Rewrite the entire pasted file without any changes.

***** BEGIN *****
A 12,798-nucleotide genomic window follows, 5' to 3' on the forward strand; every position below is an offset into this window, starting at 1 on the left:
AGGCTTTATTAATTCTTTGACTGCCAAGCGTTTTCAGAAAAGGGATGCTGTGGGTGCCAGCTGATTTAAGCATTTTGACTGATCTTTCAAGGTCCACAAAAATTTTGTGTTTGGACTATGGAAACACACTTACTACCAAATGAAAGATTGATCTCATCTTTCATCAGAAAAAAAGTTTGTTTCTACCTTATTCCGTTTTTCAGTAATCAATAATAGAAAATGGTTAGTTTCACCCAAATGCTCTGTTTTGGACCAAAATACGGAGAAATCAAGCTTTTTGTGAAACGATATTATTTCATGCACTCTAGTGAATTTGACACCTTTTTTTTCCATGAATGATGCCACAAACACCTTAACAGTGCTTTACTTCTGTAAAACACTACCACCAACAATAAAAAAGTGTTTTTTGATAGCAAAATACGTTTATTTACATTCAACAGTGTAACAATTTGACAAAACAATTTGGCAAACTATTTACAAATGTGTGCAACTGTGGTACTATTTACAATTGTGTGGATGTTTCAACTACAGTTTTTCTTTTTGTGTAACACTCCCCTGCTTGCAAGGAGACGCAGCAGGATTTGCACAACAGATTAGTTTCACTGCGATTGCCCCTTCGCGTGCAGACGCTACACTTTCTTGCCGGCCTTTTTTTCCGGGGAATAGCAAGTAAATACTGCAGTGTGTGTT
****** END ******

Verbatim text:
A 12,798-nucleotide genomic window follows, 5' to 3' on the forward strand; every position below is an offset into this window, starting at 1 on the left:
AGGCTTTATTAATTCTTTGACTGCCAAGCGTTTTCAGAAAAGGGATGCTGTGGGTGCCAGCTGATTTAAGCATTTTGACTGATCTTTCAAGGTCCACAAAAATTTTGTGTTTGGACTATGGAAACACACTTACTACCAAATGAAAGATTGATCTCATCTTTCATCAGAAAAAAAGTTTGTTTCTACCTTATTCCGTTTTTCAGTAATCAATAATAGAAAATGGTTAGTTTCACCCAAATGCTCTGTTTTGGACCAAAATACGGAGAAATCAAGCTTTTTGTGAAACGATATTATTTCATGCACTCTAGTGAATTTGACACCTTTTTTTTCCATGAATGATGCCACAAACACCTTAACAGTGCTTTACTTCTGTAAAACACTACCACCAACAATAAAAAAGTGTTTTTTGATAGCAAAATACGTTTATTTACATTCAACAGTGTAACAATTTGACAAAACAATTTGGCAAACTATTTACAAATGTGTGCAACTGTGGTACTATTTACAATTGTGTGGATGTTTCAACTACAGTTTTTCTTTTTGTGTAACACTCCCCTGCTTGCAAGGAGACGCAGCAGGATTTGCACAACAGATTAGTTTCACTGCGATTGCCCCTTCGCGTGCAGACGCTACACTTTCTTGCCGGCCTTTTTTTCCGGGGAATAGCAAGTAAATACTGCAGTGTGTGTT